-U/S + duplex: may show small liver of hepatomegaly, splenomegaly, focal liver lesions (e.g HCC), hepatic vein thrombus (if Budd Chiari), reversed flow in the portal vein or ascites. Exclude biliary obstruction. – Also CT or MRI

MRI: increased caudate lobe size, smaller islands of regenerating nodules, and the presence of the right posterior hepatic notch are more frequent in alcoholic cirrhosis than in virus induced. MRI scoring systems of severity available. MRCP if PSC suspected.

Ascitic tap: send fluid for MC+S. Neutrophils > 250/mm3 indicates SBP (spontaneous bacterial peritonitis). Biochemistry- protein, albumin, glucose, amylase. Cytology.

Liver biopsy: confirms diagnosis- loss of normal hepatic architecture with bridging fibrosis & nodular regeneration. Periportal fibrosis.

Image result for LIVER CIRRHOSIS BIOPSY

To investigate cause:

-ferritin, iron/ total iron-binding capacity (haemochromatosis)

-hepatitis serology (HBsAg, HBsAb, HCV Ab)

-Immunoglobulins & Auto-Antibodies- ANA, ANCA (PSC), AMA (PBC), SMA (autoimmune hepatitis)

-α-fetoprotein- (may rise in chronic liver disease, > 200ng/mL suggestive of HCC = tumour marker)

-caeruloplasmin (low in Wilson’s disease)

-α1-antitrypsin

-may do endoscopy to seek esophageal varices

Management:

-Cirrhosis is irreversible and frequently progresses. Management is of complications as they arise. Correcting underlying cause may arrest progression

General:

-Good nutrition

-Alcohol abstinence (may require Chlordiazepoxide for withdrawal symptoms)

-Avoid NSAIDs, sedatives & opiates (because they affect liver)

Cholestyramine helps pruritus (bile acid sequestrant)

-Consider U/S +/- α-fetoprotein every 3-6M to screen for HCC

-Offer influenza immunisation

Specific:

-Specific treatment for viral hepatitis induced cirrhosis (anti-virals)

-High dose ursodeoxycholic acid in PBC may normalise LFTs but may have no effect on disease progression

Penicillamine for Wilson’s disease (copper chelating agent)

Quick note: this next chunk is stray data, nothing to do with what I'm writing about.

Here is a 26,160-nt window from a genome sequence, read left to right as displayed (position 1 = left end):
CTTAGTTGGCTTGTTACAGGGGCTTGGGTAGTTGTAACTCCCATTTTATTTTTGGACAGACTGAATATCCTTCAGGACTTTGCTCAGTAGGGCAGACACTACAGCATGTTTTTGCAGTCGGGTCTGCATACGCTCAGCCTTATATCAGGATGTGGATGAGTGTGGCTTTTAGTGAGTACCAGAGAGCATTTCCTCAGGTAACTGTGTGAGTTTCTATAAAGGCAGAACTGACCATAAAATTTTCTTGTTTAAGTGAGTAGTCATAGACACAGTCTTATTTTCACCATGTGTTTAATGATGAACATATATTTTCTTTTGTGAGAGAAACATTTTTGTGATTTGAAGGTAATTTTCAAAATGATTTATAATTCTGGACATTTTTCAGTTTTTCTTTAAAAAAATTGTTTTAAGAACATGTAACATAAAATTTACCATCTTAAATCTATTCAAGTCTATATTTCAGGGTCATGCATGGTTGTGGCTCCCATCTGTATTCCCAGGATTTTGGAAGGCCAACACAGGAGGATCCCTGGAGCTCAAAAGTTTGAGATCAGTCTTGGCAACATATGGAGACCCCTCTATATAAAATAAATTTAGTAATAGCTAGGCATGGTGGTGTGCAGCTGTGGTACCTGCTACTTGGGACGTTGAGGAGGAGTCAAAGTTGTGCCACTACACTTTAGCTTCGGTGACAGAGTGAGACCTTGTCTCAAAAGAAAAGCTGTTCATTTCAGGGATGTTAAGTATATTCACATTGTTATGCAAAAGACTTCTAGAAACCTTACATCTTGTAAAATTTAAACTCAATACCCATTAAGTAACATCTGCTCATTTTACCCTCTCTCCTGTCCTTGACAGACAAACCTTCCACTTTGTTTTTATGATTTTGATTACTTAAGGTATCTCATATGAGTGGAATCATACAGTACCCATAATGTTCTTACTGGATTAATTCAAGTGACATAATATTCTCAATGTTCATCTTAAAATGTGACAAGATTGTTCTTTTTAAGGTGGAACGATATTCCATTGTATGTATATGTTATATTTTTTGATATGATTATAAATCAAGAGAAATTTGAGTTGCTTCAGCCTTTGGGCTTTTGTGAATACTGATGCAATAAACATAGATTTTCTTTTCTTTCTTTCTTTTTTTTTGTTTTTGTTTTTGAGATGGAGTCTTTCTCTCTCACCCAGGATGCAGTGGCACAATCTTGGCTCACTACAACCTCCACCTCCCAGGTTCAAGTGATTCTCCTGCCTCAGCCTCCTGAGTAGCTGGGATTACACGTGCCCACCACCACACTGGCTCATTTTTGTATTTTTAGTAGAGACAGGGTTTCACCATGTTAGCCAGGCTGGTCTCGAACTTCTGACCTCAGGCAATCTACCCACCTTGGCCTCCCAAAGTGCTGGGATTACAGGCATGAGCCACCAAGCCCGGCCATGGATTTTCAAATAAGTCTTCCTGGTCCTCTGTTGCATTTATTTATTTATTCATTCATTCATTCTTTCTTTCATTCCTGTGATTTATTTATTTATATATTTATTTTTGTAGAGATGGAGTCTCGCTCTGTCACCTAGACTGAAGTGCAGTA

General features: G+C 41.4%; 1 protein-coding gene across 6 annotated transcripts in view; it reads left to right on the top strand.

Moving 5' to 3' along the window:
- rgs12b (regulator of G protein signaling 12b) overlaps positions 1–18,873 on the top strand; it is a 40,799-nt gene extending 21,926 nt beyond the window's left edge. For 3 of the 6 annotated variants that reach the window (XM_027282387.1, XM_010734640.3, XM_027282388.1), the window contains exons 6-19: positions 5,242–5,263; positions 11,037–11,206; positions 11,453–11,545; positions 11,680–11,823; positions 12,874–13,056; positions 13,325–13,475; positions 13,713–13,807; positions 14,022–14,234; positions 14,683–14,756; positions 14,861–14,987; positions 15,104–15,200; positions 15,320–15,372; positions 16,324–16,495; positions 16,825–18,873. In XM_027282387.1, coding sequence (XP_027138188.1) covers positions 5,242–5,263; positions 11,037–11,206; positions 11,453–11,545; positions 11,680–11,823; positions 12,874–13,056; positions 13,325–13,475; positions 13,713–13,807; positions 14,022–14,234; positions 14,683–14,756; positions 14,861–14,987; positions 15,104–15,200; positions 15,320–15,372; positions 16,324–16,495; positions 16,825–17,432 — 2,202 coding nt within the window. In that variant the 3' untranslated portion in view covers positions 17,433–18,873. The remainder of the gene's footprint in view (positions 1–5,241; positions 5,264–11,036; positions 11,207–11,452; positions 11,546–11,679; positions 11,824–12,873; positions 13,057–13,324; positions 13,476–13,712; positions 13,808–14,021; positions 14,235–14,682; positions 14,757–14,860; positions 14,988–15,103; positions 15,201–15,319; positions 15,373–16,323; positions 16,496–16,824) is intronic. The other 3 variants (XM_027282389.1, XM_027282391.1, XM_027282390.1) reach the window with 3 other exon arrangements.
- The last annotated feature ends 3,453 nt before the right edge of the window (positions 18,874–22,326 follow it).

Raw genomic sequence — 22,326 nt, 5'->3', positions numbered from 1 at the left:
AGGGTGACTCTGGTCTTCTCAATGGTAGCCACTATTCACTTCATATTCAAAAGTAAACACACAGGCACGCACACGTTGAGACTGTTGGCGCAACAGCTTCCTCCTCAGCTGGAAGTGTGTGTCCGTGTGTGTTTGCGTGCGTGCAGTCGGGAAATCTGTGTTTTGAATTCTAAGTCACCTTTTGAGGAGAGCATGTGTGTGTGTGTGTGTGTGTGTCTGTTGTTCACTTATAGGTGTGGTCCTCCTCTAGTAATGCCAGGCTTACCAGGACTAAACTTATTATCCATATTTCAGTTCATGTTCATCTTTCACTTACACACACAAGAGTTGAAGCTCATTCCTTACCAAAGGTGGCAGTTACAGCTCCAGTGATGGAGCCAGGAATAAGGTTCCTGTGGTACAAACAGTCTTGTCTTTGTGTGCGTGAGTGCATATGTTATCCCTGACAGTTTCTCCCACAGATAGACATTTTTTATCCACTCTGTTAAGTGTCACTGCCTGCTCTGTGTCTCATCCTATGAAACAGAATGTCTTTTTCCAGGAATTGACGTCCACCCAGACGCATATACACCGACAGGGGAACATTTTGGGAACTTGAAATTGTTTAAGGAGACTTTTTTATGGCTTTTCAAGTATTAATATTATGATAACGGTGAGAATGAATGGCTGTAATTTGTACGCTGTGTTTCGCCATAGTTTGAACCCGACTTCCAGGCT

Treat complications:

Ascites:

-bed rest

-fluid restriction (<1.5L/d)

-low salt diet, avoid alcohol and NSAIDs

spironolactone

-chart daily weight, aim for loss of < 0.5 kg/d

-add furosemide if response poor (loop diuretic)

-monitor U&Es, keeping an eye on Na

-may try therapeutic paracentesis with concomitant albumin infusion (6-8g/L removed)

Spontaneous Bacterial Peritonitis:

-Must consider in any patient with ascites that deteriorates suddenly (may be asymptomatic)

-Common organisms: E.coli, Klebsiella, Streps

-ABx: e.g. cefotaxime or tazocin for 5d or until sensitivities known + metronidazole if recent instrumentation to ascites

-Give prophylactic ABx for high risk patients (low albumin, low ascetic albumin, high PT/INR) or those who have had a previous episode, until death/ transplant/resolution of ascites (e.g. norfloxacin)

Encephalopathy:

-treat infections

-exclude GI bleed

lactulose, phosphate enemas

-avoid sedation

 

⇒Liver transplant is the only definitive treatment. Increases 5yr survival from ~20% in end-stage disease to ~70%.

Complications:

Portal hypertension: ascites, splenomegaly, porto-systemic shunt including oesophageal varices (+/- life threatening upper GI bleed), caput medusa

-Ascites, encephalopathy

Hepatic failure: coagulopathy, encephalopathy (asterixis + confusion/ coma), hypoalbuminaemia (oedema, leuconychia), sepsis (pneumonia, septicaemia), spontaneous bacterial peritonitis, hypoglycaemia

-Spontaneous bacterial peritonitis

Renal failure (AKI/hepato-renal syndrome)- in cirrhosis, decreased hepatic clearance of immune complexes leads to their trapping in the kidney = IgA nephropathy +/- hepatic glomerulosclerosis.

Hepato-pulmonary syndrome– pulmonary hypertension

-Variceal haemorrhage

-Increased risk of hepatocellular carcinoma

-Bacteremia, infection, malnutrition, osteoporosis

Prognosis:

-In alcoholic liver disease, 5yr survival is 48% if drinking continues (if not, 77%)

-So, overall 5yr survival is ~50% (2yr 50% if ascites)

-Poor prognostic indicators: encephalopathy, Na < 110/mmol/L, serum albumin < 25g/L, ↑INR

References: Cheese & Onion, Rapid Medicine, Kumar & Clarke’s